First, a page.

Vancouver Coal Company
As part of the Chinese Historical Wrongs Legacy Initiative, we’ve digitized a small selection of inquests and inquiries from 1872 to 1934, found in series GR-0431. These were chosen to reflect the experiences of early Chinese immigrants to B.C. – their living and working conditions, and their unfortunate accidental or unusual deaths. They range from a woman working in a brothel in Barkerville who died of natural causes to three sawmill workers who died from malnutrition. Learn more.
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home, and when I returned next day it was [?caring] still. The cross cuts were put through the full height of the coal. I expect it would have improved the safety of the mine if the dust had been watered every day. To the Foreman – My partners on the afternoon shift were Jonathan Bhundell and George Biggs. To Mr Eberts – There was not any one working in the stall below me on the third of May. Jonathan Martin had been working there To the Coronier. The height of the diagonal slope varies. At the upper end it is not more than six feet. In some places if it is twenty feet. There are pockets formed in the roof. Curtains were placed were required for the purpose of dividing the air into the high places Taken upon oath and acknowledged this 25th day of May in the year of Our Lord one thousand eight hundred and eight seven before me } James Malpass W Wymond Walkem Coronier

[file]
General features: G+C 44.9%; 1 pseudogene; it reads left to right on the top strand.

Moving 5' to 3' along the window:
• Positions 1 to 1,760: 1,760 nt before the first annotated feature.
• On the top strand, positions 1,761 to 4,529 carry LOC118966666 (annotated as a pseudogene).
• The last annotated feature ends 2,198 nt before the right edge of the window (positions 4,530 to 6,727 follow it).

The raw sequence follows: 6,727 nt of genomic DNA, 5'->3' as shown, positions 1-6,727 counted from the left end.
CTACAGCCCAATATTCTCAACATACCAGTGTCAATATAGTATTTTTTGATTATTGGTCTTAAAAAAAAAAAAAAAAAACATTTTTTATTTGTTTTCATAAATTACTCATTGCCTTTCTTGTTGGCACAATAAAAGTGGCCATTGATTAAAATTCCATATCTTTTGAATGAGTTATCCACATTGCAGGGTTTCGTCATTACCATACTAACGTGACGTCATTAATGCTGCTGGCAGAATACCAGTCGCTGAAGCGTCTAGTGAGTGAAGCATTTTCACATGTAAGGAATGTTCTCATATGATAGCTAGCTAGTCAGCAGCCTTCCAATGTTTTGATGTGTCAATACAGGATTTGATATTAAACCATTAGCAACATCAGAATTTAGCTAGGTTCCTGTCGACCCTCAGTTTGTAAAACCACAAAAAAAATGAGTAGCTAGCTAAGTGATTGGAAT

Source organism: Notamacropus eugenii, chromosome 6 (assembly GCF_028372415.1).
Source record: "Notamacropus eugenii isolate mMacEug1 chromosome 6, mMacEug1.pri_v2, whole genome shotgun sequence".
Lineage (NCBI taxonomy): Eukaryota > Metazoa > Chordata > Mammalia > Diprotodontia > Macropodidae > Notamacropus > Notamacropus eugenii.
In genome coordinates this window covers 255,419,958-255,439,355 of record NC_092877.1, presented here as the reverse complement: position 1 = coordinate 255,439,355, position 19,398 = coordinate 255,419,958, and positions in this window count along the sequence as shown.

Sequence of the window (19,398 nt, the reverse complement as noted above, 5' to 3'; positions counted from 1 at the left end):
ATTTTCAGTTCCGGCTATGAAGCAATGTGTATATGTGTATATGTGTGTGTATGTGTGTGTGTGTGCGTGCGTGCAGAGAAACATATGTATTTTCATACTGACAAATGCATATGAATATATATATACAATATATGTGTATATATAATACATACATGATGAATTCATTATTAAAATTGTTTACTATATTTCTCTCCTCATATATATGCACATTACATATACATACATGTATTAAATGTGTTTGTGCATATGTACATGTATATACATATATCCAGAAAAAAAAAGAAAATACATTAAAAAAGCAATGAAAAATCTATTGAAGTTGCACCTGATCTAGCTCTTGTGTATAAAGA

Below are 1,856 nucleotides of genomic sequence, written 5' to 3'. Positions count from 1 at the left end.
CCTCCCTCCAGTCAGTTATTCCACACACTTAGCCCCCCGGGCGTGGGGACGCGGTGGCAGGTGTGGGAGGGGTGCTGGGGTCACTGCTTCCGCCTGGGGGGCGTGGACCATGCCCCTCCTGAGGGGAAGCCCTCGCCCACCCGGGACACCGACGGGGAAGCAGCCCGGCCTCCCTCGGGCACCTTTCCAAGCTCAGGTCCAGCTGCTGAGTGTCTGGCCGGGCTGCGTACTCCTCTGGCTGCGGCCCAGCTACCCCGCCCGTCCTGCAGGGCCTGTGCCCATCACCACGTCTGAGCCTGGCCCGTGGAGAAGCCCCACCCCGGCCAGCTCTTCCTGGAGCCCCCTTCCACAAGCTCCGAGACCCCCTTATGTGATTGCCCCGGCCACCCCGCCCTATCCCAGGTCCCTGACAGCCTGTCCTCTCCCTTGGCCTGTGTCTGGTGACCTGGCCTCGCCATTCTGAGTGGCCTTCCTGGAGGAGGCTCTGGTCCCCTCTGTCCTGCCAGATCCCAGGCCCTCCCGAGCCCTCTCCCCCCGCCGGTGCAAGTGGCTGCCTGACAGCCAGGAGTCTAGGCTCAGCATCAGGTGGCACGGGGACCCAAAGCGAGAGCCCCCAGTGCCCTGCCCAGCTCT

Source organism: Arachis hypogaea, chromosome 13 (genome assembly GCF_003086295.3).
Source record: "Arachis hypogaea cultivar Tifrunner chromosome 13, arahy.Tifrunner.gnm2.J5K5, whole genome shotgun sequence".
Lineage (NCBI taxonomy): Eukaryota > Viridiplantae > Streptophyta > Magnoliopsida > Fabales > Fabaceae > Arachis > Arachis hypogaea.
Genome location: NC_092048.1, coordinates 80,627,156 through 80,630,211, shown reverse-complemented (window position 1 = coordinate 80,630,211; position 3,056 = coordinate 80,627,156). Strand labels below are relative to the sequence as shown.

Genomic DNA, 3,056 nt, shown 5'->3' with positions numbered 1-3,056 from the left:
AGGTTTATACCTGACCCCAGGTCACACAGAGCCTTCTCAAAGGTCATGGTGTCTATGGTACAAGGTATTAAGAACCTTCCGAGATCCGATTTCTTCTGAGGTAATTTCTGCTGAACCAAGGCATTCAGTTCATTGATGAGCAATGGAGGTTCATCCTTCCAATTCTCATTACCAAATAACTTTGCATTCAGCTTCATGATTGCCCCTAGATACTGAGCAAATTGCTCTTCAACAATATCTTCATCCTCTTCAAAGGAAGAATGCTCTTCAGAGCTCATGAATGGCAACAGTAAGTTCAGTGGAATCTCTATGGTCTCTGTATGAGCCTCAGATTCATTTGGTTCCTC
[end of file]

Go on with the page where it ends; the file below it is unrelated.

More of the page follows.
To Mr Eberts Joshua Martell Miner Nanaimo being duly sworn south: I am a miner and have been mining as such for twenty two years. I was working in the new slope of the number one shaft of the Vancouver Coal Company’s works. I was working there on the morning of the third of May last. I was working in coal about one hundred yards from the face of the diagonal and I had been working there about six months. We always had plenty of air. A good current. Over